Author: Lisa Mantchev
Published: Feiwel & Friends, May 2010
Cover Score: A
Overall Grade: C+
In the sequel to Eyes Like Stars, Beatrice Shakespeare Smith (the Mistress of Revels) and company have left the enchanted Theatre Illuminata in order to rescue one of their fellow castmates from the clutches of the evil sea witch who captured him. Struggling between the kidnapped pirate and Ariel, a wind spirit from the play The Tempest, Bertie faces challenges that she would never have to face within the Theatre--and will ultimately have to put the magic within herself to the test.
My thoughts: I had high expectations for Perchance to Dream. After reading Eyes Like Stars, I fell in love with the enchanting Theatre and Bertie and her ragtag crew of friends, ranking it my #1 book of 2009. However, I felt that this sequel did not live up to the glory of its predecessor.
To start, I was totally confused with the storyline. I knew that it was a basic journey to rescue Nate from Sedna, and that Bertie was struggling with her feelings for both Nate and Ariel. I knew that Bertie was reunited with her father, and there was some drama there regarding why he left her and her mother, but other than that, I wasn't clear on what was going on in the story. Between Bertie's illustrious dreams and magic and the new characters (whose roles in the book were unclear), I felt like I was lost in the rolling descriptions and fantasy.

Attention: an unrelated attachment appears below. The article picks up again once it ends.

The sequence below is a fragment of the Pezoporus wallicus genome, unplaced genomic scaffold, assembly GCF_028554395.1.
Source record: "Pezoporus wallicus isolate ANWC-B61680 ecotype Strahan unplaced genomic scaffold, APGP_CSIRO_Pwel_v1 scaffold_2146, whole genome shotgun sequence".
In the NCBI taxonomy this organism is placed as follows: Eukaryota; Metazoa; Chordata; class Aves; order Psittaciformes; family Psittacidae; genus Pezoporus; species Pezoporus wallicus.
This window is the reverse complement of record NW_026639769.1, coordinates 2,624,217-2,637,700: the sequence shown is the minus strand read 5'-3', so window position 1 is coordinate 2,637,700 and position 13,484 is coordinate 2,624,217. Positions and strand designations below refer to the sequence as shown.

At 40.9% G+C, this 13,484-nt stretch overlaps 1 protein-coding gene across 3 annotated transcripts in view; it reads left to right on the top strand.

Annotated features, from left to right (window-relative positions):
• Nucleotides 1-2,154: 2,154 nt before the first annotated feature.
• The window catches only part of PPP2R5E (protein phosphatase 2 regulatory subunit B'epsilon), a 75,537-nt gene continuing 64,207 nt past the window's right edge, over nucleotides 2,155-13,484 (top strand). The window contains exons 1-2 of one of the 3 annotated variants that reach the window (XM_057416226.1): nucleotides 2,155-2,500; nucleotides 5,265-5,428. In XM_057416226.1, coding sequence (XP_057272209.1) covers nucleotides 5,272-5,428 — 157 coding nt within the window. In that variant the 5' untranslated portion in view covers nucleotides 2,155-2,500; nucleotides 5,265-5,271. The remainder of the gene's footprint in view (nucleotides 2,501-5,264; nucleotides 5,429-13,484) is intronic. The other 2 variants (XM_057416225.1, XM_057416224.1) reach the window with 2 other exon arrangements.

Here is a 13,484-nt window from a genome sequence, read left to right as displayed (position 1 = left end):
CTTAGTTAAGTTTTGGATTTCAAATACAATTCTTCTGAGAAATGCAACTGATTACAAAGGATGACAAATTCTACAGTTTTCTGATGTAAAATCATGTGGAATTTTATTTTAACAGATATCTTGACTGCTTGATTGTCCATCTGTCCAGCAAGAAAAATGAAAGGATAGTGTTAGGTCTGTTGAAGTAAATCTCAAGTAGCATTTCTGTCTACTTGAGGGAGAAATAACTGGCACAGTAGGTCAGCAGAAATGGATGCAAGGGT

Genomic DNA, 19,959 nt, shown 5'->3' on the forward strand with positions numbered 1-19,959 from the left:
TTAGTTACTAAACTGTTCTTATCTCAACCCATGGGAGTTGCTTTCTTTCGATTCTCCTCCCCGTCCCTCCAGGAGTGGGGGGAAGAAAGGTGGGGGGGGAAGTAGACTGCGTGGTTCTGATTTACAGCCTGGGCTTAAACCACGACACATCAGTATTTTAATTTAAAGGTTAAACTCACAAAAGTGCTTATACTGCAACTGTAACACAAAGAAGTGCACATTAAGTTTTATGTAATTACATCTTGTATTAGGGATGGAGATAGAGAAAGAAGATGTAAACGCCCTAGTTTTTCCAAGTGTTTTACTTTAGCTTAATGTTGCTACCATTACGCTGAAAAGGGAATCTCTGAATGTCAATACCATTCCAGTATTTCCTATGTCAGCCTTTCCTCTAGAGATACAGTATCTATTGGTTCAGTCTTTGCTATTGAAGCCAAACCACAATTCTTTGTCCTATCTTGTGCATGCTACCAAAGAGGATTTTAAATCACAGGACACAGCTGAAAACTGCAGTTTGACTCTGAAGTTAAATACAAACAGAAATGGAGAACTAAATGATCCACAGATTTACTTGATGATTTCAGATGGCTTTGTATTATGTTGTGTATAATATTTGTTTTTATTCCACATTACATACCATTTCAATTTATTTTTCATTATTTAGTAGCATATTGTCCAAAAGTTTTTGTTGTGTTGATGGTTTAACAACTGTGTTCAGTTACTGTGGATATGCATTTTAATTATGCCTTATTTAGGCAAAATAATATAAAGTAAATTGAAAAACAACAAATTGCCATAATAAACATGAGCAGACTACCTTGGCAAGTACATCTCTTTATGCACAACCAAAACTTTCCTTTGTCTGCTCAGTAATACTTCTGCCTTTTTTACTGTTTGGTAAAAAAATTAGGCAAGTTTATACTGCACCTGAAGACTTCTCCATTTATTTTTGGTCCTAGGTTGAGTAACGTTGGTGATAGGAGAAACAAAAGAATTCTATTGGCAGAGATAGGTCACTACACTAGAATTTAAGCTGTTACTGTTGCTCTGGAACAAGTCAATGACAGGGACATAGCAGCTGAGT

The story itself was so long and tended to drag along in places, which added to my confusion. I think that Bertie's character got lost in third person. I really would've liked to know her better, but she felt like a distant focus on the book between lengthy descriptions of scenery. I feel that if she were more developed, as she had been in Eyes Like Stars, then I also would've understood her magic and her journey.
The descriptions were packed chock-full with foreign sights, sounds, smells, and theatrical and old-fashioned dialogue so that I felt uncertain whether the story was real or one of Bertie's magical dreams. However, Ms. Mantchev injected beauty and detail into everything. Her writing was enchanting and simply poetic. For instance: "The air spilled over her lips in a cloud-colored ribbon that dragged her toward him".
With a bit more background information and some clearer narration, I think that this book could've been just as good as Eyes Like Stars. Still, Ms. Mantchev has great talent as a storyteller--and I am still eagerly looking forward to Bertie's next adventure.